Streaming services now represent 25% of all US TV-viewing minutes, according to new data pulled by Nielsen.

According to its Streaming Meter, a panel of almost 1,000 streaming-capable US homes, streaming’s Q2 2020 share is up from the 19% it represented in Q4 2019.

In all, average weekly streaming minutes are up from 81.7 billion in Q2 2019 to 142.5 billion in Q2 2020, representing a 74% increase.

Q2 comprises the April-to-June period and, therefore, the COVID-19 pandemic, during which lockdowns and stay-at-home measures have driven new media consumption behaviors.

The Mouse marches on

The report shows that Disney+ has already garnered a 4% share of total streaming time – by implication, giving it 0.1% of total TV time.

“Disney+ is a newcomer to the arena,” says Peter Katsingris, Nielsen SVP of audience insights, in this video interview with Beet.TV. “For a service that is just starting out, not out there that long, to have 4% is pretty impressive.”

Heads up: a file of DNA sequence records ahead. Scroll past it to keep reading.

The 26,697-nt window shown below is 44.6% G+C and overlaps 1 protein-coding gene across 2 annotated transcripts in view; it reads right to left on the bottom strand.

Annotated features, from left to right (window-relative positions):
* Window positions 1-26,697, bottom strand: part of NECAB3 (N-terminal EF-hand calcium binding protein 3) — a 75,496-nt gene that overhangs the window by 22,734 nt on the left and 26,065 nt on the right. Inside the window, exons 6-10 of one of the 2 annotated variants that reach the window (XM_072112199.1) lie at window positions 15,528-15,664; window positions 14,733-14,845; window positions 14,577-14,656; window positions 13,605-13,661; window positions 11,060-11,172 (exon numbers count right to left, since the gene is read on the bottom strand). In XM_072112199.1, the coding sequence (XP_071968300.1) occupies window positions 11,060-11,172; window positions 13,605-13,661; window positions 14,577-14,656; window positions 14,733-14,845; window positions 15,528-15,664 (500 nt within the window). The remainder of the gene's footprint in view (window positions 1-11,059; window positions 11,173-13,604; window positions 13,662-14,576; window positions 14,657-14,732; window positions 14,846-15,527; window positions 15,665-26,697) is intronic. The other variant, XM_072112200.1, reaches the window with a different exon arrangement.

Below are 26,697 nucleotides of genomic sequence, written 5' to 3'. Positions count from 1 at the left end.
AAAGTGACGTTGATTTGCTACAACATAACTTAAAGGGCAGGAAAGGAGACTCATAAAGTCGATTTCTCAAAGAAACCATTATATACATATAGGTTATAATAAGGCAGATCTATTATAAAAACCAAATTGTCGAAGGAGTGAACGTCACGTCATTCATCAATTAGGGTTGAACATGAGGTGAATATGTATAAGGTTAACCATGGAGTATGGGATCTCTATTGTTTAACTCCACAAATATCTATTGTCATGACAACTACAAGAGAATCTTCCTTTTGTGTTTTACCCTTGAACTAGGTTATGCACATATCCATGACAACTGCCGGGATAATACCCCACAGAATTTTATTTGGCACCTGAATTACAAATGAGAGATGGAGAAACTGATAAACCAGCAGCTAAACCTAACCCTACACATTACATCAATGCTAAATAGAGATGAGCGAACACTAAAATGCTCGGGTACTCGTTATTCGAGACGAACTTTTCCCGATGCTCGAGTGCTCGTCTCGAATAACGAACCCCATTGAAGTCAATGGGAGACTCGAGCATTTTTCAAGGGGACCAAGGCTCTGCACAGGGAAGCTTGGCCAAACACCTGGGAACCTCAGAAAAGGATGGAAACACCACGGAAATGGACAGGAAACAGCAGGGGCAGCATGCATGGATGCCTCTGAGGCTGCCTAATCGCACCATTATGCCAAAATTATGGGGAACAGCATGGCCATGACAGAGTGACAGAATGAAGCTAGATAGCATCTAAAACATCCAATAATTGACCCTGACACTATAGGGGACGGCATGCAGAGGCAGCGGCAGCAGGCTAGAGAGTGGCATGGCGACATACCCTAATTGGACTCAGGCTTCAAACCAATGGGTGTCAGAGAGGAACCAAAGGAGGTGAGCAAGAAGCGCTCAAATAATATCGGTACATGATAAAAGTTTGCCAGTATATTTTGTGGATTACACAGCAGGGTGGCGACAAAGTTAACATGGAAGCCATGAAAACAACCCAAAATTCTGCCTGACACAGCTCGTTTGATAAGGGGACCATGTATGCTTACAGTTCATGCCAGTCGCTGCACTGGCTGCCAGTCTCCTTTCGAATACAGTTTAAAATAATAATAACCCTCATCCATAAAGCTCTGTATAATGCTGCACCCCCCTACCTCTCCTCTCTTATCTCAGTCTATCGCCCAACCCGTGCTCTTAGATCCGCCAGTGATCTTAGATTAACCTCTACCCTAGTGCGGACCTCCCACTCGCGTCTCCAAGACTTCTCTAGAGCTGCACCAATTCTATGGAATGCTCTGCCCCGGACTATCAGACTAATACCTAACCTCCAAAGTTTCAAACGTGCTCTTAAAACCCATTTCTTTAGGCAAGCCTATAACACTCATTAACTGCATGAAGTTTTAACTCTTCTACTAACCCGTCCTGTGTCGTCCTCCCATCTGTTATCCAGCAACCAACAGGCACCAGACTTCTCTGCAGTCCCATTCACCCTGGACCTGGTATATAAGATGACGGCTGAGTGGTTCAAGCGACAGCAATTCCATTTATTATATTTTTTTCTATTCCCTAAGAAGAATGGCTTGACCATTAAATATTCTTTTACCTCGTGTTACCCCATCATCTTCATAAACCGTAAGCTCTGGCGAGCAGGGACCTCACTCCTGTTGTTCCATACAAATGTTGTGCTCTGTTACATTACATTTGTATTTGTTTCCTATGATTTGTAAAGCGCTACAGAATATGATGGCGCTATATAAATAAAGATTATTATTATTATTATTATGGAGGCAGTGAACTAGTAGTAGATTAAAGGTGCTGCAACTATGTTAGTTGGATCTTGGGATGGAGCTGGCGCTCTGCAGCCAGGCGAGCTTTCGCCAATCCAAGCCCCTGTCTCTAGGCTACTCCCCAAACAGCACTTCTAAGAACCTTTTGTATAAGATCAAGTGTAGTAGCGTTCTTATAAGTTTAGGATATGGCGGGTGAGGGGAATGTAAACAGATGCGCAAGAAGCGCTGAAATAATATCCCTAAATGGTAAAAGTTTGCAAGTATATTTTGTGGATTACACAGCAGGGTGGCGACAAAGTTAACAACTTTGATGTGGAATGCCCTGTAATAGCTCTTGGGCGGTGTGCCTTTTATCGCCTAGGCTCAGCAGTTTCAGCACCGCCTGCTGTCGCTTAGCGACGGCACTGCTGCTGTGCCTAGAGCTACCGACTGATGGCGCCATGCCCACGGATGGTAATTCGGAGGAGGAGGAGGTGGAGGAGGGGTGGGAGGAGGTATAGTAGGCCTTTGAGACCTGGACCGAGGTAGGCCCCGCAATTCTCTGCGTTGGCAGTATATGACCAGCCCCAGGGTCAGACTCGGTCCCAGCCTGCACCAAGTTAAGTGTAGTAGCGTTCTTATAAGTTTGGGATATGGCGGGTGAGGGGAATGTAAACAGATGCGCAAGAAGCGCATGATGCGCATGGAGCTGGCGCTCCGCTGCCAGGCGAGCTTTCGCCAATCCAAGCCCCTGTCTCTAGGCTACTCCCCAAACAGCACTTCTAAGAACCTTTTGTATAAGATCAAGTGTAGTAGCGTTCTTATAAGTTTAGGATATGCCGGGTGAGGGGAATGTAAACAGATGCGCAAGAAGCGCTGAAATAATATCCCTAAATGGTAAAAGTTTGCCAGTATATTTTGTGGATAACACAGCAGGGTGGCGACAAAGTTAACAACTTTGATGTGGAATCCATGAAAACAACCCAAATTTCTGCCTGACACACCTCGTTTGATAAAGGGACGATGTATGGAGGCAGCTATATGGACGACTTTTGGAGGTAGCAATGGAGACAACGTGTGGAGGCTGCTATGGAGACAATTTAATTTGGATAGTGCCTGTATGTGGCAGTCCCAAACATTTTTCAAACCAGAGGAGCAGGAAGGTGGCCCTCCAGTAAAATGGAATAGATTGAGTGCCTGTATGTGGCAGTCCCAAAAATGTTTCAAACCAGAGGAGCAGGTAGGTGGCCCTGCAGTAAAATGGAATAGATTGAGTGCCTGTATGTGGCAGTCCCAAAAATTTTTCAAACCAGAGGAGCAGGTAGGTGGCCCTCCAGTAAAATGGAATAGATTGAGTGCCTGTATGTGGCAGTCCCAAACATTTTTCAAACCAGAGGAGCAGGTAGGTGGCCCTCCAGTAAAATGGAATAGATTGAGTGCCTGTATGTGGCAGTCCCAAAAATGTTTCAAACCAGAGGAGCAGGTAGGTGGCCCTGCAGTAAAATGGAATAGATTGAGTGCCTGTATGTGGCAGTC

The pack is led by Netflix, followed by YouTube.

Elder viewers switch on

Some of the streaming growth is being driven by increasing comfort of elder viewers with the options available. The majority of streaming time is from those over 35, and those over 55 are now almost the largest category.

“Over a quarter of the share of TV streaming is done by the older demographic,” says Nielsen’s Katsingris. “Maybe they are slower to the game but, as they had more time to spend at home, perhaps time with loved ones … with a little help, a little guidance, it’s something that they’re embracing now.”

Subscription fatigue has not set in

The growing number of streaming services is proving a draw for consumers. Churn out of streaming overall is tiny, at just 2%. Whilst the majority of viewers did not vary their subscription mix, 25% recently added another service, with Hispanics even more likely to have done so.

Mobile is driving media time

At the macro level, the big story is mobile. Average daily media time is up from 11 hours 27 minutes in Q1 2019 to 12 hours 21 minutes in Q1 2020, which mostly does not factor in the pandemic.

But that is driven substantially by an increase in mobile app or web usage, which now now overtaken minutes spent with live TV in the first quarter for the first time.

TV is flat but changing

Daily time spent with video is actually down on 2018 levels. Within the average 5 hours and 56 minutes, viewing via connected TVs, computers, smartphones and tablets is displacing that via live and time-shifted TV sets.